I still can’t honestly see Chorley dropping points against Marine on Monday, whilst we’ll have a handful with Ashton United (although their win and Skelmersdale’s defeat have guaranteed their Play-Off place, unless Skem can turn around a 20 goal GD advantage in their last two games). But, provided we don’t blow that game, which, being at Gigg Lane, I plan to attend, that should guarantee 2nd place, and pole position for the Play-Offs.

And then it’s all down to what happens seven days from now…

Squeaky squeaky.

 

Squeaky Bum Time


The disastrous season Manchester United have had has left me in the highly unusual situation of having nothing to care about at the end of the season. The last time this happened was the nearly-forgotten season of 1990/91, the penultimate season of the old Football League, when United, despite improving dramatically from the year before’s 13th place and the threat of relegation for most of the season – and you call 7th a disaster? – only finished 6th, a place behind the Bitter Blues for the first time in over a decade, and the last time until their last lick goal-difference miracle in 2012.

Of course, it wasn’t a truly bleak season, since the Reds were heading off to Rotterdam, and a rendezvous with Barcelona in the European Cup-Winners Cup Final, and Sparky’s two goals, and Sunbed’s goal-line clearance in the 89th minute.

This year though, there’s nowt to look forward to except my fervent prayer that anyone – and I even include the Bitters in this – win the Premiership except Liverpool.

But let’s leave that contentious, and potentially highly painful, topic and remind ourselves that football goes on in other realms than the artificial world of the Premiership.

Every now and then I’ve been bringing you bulletins about life at the bottom of the Evo Stik Northern Premier League Premier Division and the embarrassing/horrifying/amusing (delete to taste) experiences of Droylsden FC, long since condemned to relegation to First Division North (level 8 of the Pyramid, and the lowest level at which the club has played in its existence). It’s been car crash fascination with the Bloods, who are firmly in the Bust cycle of the Boom that peaked with their solitary year in the Conference Premier Division.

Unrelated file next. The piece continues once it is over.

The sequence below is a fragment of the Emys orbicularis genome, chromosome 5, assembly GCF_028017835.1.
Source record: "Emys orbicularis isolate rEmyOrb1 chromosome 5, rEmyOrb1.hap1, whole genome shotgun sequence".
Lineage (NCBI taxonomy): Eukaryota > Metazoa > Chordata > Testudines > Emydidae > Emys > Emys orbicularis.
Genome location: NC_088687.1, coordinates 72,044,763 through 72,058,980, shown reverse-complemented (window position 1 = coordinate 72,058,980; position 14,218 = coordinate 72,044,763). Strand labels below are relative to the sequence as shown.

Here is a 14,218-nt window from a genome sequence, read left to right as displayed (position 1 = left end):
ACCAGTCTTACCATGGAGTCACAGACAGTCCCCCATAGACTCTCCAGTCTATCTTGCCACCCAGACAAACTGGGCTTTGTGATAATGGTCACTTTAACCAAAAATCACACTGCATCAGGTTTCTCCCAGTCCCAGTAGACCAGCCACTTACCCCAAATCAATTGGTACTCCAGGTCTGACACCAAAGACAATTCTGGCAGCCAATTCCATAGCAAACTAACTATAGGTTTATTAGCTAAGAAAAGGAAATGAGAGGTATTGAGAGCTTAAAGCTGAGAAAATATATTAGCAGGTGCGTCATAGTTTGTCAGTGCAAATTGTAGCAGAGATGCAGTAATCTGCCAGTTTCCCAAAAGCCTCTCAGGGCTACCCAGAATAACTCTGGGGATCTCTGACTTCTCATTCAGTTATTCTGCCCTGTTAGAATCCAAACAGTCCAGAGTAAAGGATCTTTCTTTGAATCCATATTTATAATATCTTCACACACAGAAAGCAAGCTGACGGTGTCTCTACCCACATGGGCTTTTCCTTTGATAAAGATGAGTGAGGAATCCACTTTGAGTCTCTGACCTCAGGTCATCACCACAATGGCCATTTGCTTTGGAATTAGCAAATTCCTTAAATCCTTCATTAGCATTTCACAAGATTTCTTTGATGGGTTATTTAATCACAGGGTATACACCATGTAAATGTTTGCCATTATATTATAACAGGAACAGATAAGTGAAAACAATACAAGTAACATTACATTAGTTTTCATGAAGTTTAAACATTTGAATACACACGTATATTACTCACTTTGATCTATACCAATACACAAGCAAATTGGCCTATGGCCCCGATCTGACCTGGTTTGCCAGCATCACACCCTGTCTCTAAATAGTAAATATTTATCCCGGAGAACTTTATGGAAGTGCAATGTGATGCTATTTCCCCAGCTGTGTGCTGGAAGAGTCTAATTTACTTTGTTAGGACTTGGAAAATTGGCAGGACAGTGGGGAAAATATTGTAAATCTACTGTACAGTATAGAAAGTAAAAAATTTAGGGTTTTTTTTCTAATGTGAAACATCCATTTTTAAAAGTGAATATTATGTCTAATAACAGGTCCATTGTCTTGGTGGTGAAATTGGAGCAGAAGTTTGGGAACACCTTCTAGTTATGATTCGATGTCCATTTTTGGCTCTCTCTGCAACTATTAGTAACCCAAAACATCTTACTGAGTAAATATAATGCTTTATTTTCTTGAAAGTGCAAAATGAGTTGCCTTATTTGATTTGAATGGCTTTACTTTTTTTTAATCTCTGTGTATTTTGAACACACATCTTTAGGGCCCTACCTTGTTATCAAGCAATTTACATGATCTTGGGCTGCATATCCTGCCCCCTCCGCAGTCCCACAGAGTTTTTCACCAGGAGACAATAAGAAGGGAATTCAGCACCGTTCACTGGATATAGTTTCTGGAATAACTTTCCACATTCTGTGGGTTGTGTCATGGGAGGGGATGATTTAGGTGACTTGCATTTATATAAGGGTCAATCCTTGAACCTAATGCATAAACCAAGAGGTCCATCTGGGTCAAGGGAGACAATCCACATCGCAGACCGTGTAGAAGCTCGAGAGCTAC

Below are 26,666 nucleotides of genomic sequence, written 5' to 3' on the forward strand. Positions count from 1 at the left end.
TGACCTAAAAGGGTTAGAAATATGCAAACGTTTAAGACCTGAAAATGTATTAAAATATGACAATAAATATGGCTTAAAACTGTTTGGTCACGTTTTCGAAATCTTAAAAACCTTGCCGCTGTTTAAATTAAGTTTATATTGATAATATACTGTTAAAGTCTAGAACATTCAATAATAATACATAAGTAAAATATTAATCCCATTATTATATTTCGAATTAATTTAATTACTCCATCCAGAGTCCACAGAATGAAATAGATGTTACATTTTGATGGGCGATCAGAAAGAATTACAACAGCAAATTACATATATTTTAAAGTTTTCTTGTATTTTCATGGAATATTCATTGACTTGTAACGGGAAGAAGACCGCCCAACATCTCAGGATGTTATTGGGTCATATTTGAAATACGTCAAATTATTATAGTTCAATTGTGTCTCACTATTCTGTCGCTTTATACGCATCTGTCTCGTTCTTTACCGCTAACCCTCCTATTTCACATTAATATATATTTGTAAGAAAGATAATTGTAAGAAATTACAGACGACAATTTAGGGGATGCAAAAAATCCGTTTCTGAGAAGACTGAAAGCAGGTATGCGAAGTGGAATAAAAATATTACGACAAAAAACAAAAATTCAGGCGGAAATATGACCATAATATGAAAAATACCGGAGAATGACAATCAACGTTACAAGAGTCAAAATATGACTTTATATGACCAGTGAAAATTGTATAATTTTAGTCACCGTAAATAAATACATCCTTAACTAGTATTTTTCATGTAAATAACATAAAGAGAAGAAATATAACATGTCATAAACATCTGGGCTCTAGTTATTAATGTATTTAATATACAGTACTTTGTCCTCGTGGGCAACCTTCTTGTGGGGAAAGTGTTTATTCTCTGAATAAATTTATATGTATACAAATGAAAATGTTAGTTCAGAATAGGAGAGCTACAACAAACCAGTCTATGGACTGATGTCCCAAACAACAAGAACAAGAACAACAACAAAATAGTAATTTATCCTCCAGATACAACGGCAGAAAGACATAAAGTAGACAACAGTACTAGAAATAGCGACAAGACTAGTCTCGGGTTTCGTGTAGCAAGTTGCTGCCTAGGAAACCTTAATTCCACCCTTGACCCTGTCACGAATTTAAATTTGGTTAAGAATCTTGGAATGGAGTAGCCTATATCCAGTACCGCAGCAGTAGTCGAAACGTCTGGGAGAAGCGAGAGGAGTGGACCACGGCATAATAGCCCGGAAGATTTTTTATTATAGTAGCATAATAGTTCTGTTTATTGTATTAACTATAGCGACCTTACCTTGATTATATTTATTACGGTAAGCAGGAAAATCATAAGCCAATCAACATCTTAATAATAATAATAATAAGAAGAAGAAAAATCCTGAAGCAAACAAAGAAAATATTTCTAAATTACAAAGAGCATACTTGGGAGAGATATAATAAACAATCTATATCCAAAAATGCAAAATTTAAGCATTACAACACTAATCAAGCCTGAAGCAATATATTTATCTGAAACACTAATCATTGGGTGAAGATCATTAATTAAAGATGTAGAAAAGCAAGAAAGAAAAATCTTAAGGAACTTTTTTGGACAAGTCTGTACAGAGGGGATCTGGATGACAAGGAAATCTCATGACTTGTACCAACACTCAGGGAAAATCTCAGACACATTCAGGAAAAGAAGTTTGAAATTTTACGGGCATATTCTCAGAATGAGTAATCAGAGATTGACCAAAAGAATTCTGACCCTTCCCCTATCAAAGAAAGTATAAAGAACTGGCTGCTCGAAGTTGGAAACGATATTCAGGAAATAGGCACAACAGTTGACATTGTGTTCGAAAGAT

But most of the time my eyes have been directed much further up the table, of FC United of Manchester, the team formed by and for fans of Manchester United who found the 2005 takeover of the Old Trafford club one piece of commercialisation too far. FC was created as a Friendly Society, a members club that cannot be sold, and which exists to remind us of the old values of football, the joy of backing your own, and the true place of football at the heart of a community.

Needless to say, FC’s existence has always been controversial, but the comparatively massive level of its support enabled the club to get off to a flying start, with three years of unrelieved promotion getting them into the Northern Premier League Premier Division as early as 2008/9. The club has always been competitive at this level, and indeed has been the losing Play-Off Finalist in each of the last three seasons (the cruellest blow coming in 2012, when the Club lost 1-0 to Bradford Park Avenue, the goal coming in the last minute of extra-time).

This year, the club has spent virtually all its ime in the top half of the 24 tean Division, flirting with the fringe of the Play-Off places, until the beginning of February, when FC started a run of 12 consecutive League victories, that took them to the top of the table, in direct competition with Chorley for the League title, and automatic promotion.

Throughout this period, FC had the advantage both of games in hand on Chorley, and a superior goal-difference. And beating Chorley 1-0 away was a massive boost to FC’s ambitions. That is, until Droylsden took an unexpected hand in the destination of the title. Their 13-1 crash at Chorley reversed the goal-difference advantage, giving Chorkey a lead that, in practical terms, was unassailable. It was like their having an extra point: even if FC won their remaining game in hand, and drew level on points, Chorley’s goal difference would keep them ahead.